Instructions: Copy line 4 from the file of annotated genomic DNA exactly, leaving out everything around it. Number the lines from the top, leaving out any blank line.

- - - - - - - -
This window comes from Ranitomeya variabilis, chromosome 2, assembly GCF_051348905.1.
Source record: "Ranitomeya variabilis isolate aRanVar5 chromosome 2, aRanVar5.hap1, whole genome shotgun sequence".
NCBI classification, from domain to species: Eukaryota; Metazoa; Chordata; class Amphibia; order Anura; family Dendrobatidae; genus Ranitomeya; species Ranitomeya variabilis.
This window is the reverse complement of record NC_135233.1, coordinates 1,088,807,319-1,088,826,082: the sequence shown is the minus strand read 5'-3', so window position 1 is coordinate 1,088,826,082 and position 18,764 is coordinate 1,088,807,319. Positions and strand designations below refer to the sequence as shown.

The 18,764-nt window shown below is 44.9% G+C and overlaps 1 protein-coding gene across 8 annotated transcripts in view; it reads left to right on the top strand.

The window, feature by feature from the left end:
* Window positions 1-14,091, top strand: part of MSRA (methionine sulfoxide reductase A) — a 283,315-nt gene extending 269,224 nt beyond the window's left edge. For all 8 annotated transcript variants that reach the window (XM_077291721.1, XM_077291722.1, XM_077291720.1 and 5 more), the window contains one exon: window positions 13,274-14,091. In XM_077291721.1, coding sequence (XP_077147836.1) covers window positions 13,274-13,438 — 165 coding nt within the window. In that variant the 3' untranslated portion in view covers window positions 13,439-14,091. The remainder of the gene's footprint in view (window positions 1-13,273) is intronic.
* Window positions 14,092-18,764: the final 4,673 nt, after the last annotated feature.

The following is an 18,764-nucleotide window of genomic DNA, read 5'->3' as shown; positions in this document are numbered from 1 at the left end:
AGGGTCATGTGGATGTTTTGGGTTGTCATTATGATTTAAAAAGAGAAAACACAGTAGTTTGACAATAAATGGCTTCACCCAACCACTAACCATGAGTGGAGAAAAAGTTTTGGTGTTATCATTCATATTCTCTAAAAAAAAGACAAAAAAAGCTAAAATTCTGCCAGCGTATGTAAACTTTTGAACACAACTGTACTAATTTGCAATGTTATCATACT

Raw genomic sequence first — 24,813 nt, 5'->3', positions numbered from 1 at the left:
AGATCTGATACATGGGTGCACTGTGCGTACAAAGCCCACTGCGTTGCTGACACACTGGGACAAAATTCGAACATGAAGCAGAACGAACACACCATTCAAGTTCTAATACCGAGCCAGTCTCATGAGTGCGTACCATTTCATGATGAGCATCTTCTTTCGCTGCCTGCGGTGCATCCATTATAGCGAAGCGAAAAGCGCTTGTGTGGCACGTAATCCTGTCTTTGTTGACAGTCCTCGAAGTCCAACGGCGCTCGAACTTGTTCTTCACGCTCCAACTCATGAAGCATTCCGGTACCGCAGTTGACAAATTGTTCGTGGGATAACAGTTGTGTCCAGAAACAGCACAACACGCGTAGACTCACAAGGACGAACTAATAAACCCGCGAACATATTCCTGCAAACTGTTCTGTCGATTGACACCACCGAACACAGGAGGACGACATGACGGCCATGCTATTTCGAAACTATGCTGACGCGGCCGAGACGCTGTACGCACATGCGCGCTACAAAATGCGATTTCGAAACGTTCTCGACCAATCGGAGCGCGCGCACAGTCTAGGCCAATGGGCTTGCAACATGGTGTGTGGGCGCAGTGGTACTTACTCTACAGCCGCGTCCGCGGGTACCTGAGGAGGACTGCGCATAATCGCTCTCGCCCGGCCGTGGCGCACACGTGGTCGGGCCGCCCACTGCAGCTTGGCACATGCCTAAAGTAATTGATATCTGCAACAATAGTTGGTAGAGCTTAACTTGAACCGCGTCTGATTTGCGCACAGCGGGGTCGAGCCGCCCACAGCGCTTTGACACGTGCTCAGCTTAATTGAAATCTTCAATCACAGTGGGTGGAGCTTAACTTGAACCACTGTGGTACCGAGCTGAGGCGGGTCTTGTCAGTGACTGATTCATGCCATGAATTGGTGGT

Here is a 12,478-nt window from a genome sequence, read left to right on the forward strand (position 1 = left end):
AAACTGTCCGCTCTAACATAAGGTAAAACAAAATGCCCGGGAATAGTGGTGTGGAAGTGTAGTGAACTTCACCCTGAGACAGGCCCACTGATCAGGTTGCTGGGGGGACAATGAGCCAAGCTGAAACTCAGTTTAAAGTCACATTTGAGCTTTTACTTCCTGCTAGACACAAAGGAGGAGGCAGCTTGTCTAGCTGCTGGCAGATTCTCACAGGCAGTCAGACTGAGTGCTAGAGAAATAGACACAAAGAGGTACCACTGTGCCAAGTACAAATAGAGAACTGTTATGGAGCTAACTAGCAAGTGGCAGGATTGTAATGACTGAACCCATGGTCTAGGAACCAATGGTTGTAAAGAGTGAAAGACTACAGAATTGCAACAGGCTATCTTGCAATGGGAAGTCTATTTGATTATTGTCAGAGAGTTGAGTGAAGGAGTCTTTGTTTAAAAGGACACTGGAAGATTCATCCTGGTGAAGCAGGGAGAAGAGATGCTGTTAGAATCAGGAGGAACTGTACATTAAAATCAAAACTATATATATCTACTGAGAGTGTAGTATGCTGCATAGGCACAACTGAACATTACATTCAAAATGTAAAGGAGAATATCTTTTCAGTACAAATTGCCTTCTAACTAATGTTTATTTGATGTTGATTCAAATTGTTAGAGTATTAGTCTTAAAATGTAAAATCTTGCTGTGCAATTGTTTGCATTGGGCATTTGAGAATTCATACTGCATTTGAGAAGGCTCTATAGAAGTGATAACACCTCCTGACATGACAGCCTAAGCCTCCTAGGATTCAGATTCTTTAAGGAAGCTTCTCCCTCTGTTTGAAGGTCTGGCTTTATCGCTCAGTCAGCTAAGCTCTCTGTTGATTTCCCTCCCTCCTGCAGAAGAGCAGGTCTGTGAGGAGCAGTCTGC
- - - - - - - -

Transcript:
This window is the reverse complement of record NC_135233.1, coordinates 1,088,807,319-1,088,826,082: the sequence shown is the minus strand read 5'-3', so window position 1 is coordinate 1,088,826,082 and position 18,764 is coordinate 1,088,807,319. Positions and strand designations below refer to the sequence as shown.